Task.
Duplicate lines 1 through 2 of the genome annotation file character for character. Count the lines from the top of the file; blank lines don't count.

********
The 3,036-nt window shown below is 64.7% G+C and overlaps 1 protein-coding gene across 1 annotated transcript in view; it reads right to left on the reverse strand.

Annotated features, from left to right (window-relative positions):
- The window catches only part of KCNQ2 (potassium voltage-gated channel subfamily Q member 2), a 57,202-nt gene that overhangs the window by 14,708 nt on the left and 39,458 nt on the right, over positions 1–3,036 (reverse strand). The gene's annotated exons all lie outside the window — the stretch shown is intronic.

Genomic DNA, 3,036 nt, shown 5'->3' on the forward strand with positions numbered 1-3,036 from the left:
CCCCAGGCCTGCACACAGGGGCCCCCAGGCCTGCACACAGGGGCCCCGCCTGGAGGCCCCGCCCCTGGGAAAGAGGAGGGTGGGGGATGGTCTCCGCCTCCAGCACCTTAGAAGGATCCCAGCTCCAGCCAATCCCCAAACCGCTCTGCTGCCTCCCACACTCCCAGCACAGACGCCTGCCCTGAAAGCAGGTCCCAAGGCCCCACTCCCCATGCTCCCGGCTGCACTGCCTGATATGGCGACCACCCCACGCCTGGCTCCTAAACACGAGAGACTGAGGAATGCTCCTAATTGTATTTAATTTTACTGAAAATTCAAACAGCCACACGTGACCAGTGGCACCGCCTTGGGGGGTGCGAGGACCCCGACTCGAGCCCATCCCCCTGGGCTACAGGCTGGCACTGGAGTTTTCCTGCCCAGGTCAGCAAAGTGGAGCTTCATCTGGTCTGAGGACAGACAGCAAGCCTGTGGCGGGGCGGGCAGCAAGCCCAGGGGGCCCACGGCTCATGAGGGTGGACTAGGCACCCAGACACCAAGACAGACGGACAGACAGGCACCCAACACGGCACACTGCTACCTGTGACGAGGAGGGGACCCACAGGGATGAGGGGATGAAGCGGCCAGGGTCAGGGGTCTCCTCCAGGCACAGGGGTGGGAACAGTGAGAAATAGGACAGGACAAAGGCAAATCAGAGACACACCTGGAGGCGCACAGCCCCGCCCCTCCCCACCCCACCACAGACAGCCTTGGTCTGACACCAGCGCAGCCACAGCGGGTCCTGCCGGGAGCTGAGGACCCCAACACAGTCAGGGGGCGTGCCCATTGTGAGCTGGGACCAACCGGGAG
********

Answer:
The 3,036-nt window shown below is 64.7% G+C and overlaps 1 protein-coding gene across 1 annotated transcript in view; it reads right to left on the reverse strand.

Annotated features, from left to right (window-relative positions):